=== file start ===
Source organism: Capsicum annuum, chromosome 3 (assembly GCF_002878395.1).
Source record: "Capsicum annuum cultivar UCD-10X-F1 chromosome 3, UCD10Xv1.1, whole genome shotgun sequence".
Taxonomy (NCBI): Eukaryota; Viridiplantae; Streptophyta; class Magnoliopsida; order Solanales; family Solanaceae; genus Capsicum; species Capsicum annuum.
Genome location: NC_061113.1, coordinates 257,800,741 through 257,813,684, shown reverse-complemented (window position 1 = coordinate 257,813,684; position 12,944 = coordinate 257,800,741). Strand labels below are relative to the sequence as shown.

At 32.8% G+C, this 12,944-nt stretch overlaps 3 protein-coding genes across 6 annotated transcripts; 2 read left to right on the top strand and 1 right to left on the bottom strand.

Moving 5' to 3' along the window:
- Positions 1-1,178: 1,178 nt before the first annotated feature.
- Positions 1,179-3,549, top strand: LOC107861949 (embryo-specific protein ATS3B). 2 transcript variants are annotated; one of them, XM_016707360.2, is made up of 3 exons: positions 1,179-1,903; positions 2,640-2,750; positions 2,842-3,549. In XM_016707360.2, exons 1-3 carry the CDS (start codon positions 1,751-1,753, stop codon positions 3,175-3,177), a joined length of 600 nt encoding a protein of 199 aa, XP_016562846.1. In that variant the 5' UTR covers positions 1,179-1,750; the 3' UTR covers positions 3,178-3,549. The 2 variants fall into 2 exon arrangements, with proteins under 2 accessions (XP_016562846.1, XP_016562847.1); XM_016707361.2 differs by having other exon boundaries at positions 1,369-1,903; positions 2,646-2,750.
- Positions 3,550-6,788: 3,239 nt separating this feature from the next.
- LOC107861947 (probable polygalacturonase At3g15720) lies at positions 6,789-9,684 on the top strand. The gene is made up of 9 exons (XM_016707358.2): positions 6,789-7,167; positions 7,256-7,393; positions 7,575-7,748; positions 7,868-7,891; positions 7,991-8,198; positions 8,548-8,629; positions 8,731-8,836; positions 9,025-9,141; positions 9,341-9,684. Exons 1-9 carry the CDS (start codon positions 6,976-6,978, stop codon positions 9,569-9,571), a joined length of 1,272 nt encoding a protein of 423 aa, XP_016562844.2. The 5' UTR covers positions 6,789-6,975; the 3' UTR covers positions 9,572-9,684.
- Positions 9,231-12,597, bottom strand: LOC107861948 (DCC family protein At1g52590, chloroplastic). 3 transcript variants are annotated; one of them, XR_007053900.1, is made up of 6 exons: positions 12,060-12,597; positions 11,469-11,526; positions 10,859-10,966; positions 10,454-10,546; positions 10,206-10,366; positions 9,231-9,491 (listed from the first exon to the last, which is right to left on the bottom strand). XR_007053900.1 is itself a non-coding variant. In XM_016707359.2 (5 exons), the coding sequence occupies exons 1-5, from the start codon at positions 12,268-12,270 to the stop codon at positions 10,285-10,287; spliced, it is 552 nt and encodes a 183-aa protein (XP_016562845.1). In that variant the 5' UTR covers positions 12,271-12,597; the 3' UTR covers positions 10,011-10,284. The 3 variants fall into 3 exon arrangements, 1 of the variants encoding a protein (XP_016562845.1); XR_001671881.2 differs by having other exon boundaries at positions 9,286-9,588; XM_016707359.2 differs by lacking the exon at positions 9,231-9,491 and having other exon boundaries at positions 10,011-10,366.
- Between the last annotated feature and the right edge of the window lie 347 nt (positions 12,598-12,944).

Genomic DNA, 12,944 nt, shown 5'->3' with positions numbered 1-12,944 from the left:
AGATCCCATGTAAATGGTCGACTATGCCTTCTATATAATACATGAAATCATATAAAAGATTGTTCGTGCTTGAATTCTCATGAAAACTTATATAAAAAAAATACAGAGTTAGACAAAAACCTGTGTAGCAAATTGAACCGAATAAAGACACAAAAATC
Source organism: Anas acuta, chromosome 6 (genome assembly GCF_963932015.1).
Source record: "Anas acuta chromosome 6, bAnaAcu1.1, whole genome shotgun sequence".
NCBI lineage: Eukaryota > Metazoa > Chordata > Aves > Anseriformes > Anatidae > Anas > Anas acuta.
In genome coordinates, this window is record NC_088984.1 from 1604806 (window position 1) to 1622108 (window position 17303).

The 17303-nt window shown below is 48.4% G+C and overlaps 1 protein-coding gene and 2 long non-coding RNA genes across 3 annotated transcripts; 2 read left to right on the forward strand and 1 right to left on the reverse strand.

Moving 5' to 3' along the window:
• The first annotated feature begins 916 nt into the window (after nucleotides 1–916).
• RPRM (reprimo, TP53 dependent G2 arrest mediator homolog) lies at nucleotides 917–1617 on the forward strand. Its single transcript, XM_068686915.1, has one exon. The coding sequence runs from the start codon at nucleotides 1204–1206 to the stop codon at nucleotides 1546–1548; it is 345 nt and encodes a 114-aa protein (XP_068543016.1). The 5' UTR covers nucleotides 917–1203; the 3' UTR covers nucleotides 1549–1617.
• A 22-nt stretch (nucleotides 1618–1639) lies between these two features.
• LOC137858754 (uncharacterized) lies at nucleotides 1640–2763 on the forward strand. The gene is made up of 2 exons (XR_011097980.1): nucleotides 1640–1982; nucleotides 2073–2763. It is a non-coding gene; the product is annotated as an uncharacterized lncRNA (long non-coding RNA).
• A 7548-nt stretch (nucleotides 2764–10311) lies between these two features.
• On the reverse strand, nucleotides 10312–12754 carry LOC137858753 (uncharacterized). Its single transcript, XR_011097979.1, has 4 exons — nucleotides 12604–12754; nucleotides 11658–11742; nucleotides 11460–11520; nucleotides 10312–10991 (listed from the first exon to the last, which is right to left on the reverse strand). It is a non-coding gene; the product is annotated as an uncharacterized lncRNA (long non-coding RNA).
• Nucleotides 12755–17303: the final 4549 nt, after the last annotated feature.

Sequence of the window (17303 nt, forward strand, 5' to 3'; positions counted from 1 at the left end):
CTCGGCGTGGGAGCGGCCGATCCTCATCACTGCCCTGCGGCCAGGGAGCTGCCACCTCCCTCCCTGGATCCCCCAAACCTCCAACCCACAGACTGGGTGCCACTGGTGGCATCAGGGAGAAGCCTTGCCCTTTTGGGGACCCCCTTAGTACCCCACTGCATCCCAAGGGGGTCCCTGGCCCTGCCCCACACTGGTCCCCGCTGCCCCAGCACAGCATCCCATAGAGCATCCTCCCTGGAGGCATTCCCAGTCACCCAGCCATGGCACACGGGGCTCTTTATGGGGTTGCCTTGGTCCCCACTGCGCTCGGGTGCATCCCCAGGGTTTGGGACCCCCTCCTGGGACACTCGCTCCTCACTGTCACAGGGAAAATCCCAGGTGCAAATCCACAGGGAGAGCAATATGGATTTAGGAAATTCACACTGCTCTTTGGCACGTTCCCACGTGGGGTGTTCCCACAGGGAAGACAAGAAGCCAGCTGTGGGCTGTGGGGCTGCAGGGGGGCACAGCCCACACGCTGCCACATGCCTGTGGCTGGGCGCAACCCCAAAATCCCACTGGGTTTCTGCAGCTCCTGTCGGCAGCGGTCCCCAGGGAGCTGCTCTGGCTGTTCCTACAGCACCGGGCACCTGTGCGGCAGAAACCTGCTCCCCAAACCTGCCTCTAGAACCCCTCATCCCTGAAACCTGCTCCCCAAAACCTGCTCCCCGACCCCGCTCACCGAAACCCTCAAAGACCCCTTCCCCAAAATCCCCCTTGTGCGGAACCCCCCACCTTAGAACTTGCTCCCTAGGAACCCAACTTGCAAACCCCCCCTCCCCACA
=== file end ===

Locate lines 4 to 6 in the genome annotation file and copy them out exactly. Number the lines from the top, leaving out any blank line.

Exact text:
Genome location: NC_061113.1, coordinates 257,800,741 through 257,813,684, shown reverse-complemented (window position 1 = coordinate 257,813,684; position 12,944 = coordinate 257,800,741). Strand labels below are relative to the sequence as shown.

At 32.8% G+C, this 12,944-nt stretch overlaps 3 protein-coding genes across 6 annotated transcripts; 2 read left to right on the top strand and 1 right to left on the bottom strand.

Moving 5' to 3' along the window: